What are the challenges comparing pro-forma and post-deal P&Ls?

The best business practice for TPM is to include pro-forma P&Ls in your promotion planning workflow.  Including these important metrics in the trade promotion life-cycle provides all the stakeholders important feedback as to what the we think the future promotion will do.

After the promotion is completed and all the discounts, allowances and rebates are paid, short-pays and deductions are resolved, trade promotion solutions can show us what the completed promotion has actually done.

Before we identify some of the challenges comparing these two different views of the promotion, let’s review what’s different:


Measure / Attribute Pro-forma Deal P&L Post-Promotion P&L
Volume: Sell-through Estimated Actual POS, syndicated data, or distributor data.
Volume: Sell-In Estimated For direct ship accounts, we know actual shipments.

 

Lump-Sum, also called fixed-fee Estimated Actual payments, deduction resolutions, and settlements
Allowances and Discounts Locked in per agreement or contract Actual payments, deduction resolutions, and settlements
Percent redemption Estimated Can be calculated from actual data if the sales or movement data is available.
Retail execution Anticipated Can be documented if observed or recorded
Promotion dates Locked for deals based on purchases, could vary for deals based on sell-through If promotion dates were flexible, actual performance dates must be observed or obtained and documented
Total Profit  (manufacturer perspective) Estimated, using anticipated COGS Actual cost-of-goods-sold
Incremental Profit Estimated baseline Estimated baseline

As the table above shows, there are many data measures used for both pro-forma and post-deal analysis.  So what are some of the challenges?

The dates could change:    Your estimated promotional window might be longer or shorter than the actual event.    Comparing total spending and volume for a planned 3 week event versus a 1 week actual event can be misleading.   Be sure to include measures that normalize the data to a common measurement.  i.e., average sale per week, average percent lift, etc.

Retail execution could be different:  When retail execution differs from what you expect, use this information to look for ‘root causes’ to help explain why actual promotion results are different from your original estimates.

COGS could be different:  Your estimated vs. actual profitability could vary just based on different cost-of-goods.  If your brands in are a category where COGS don’t vary much, this isn’t an issue.  However, for seasonal products with large swings in COGS, make sure one of your metrics highlights significant variances in COGS between what was estimated vs. actual.  As with other measures, you can’t look at total COGS, because a number of other variables could make this misleading.  Look at COGS on a percent of list price.    You may not be able to control your COGS, but you also don’t want to blame poor event profitability on another attribute when COGS is the root-cause.  i.e., your promotion actually performed as expected, but your original COGS forecast was wrong, so the pro-forma P&L over estimated profitability.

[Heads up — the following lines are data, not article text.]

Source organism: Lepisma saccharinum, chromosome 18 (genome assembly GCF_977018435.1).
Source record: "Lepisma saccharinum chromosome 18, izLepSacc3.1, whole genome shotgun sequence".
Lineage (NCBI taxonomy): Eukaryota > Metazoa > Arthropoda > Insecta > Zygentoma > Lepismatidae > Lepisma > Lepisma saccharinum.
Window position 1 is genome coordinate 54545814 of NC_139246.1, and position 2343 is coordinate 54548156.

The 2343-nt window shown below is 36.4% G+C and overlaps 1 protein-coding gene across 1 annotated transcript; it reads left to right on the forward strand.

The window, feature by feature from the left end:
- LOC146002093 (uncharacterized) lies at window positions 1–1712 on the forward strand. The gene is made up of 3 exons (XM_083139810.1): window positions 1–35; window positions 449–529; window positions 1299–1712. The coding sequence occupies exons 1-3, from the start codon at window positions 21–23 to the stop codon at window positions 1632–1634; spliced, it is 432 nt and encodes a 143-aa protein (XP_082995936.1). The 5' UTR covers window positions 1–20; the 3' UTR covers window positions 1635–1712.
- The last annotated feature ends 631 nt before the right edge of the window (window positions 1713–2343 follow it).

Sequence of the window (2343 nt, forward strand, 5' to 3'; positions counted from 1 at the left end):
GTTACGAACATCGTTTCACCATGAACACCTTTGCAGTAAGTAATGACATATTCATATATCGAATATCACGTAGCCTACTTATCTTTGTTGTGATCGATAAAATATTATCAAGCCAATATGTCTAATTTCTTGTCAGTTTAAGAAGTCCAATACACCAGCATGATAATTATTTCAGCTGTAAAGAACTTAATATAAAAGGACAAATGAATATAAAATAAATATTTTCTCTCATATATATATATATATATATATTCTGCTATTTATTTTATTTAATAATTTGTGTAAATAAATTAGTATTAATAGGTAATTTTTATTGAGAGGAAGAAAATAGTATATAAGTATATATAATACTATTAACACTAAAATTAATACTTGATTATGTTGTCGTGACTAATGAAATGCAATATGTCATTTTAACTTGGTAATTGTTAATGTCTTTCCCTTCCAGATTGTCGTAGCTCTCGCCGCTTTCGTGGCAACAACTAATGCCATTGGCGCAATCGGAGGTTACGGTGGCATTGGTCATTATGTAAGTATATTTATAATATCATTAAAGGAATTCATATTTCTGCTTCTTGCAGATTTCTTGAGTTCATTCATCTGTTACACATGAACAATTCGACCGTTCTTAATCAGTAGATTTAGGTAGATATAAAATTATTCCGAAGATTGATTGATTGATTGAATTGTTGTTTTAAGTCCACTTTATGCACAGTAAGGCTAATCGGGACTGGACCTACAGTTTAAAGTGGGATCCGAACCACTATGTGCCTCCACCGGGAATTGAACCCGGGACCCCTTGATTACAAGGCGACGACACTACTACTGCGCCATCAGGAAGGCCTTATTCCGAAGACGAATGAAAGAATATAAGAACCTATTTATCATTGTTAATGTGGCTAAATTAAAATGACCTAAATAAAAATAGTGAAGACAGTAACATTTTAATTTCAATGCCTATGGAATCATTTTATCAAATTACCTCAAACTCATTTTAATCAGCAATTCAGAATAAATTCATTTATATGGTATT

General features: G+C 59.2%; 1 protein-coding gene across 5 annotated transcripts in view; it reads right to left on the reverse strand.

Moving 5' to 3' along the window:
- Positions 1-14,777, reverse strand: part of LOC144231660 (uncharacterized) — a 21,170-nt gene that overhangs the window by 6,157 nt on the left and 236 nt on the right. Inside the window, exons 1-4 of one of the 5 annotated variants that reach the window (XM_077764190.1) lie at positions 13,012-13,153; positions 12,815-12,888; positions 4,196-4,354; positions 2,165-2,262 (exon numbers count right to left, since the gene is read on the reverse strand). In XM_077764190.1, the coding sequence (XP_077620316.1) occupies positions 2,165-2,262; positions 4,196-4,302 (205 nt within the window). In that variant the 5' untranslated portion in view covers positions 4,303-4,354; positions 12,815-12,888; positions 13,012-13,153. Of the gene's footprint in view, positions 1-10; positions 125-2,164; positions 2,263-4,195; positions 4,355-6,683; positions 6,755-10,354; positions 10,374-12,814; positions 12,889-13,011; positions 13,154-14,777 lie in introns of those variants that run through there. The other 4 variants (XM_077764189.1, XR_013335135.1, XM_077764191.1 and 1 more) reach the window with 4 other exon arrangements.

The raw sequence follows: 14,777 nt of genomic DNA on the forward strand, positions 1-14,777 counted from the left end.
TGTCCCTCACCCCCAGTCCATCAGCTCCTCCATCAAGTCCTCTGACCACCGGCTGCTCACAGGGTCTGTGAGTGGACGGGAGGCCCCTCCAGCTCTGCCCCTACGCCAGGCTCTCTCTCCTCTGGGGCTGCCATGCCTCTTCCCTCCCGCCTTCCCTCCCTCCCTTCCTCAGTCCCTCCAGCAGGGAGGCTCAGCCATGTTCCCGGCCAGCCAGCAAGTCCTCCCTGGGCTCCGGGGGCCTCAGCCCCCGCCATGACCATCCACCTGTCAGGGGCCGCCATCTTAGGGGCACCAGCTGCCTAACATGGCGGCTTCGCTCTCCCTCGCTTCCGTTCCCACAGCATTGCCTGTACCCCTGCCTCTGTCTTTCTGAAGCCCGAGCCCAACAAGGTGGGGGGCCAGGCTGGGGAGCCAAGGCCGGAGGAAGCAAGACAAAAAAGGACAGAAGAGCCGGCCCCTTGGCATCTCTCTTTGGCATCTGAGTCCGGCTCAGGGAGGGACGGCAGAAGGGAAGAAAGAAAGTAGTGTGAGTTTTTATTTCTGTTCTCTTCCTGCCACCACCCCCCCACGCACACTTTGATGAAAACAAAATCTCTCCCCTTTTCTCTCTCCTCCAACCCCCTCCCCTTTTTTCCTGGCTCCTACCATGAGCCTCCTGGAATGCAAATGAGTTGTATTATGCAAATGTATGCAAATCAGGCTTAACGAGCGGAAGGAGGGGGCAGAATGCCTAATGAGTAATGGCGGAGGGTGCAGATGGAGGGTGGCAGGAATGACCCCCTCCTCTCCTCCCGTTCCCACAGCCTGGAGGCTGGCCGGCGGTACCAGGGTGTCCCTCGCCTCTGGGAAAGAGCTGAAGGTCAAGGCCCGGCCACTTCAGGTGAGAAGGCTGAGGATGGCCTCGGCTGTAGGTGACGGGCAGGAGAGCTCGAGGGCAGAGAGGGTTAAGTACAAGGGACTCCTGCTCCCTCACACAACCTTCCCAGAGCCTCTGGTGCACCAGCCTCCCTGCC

Baselines could be different:  Your incremental metrics could vary because you used different baselines for your estimates vs. those used to analyze actual trade promotion results.   Of all the metrics used for trade promotion analysis, this is one of the most challenging.  We’ll have more blogs on this topic.   One approach I’ve seen is to apply the same baseline to both pre and post analysis.  In other words, the baseline you used to evaluate the future deal, is replaced with the new-and-improved baseline when you have actual shipments.  This provides an apple-to-apple comparison of the pre and post promotion P&Ls.  This approach doesn’t , however, show the original pro-forma P&L used to review and approve the promotional event.

Don’t just compare the total trade spend for the event:    If you sell more volume than originally estimated, that’s a good thing.     Compare estimated to actual spending as a percent of list price.  Just looking at total cost can be misleading.  Lump-sum is a fixed cost for promotional events, so keep in mind that promotions look much better when actual volume exceeds the original estimate.   This effect happens because the lump-sum is allocated across more volume, reducing it's cost-per-unit.

As you can see in this blog, there are many challenges with comparing the pre-promotion P&L to the post-promotion Profit-and-Loss statements.   Use these insights to adjust and adapt your processes when evaluating the effectiveness and efficiency of your trade promotions.

If you use NetSuite as your ERP, we invite you to take a look at iTPM, a native SuiteApp that manages trade promotion spending inside NetSuite.

 

Alex Ring

President

CG Squared, Inc.

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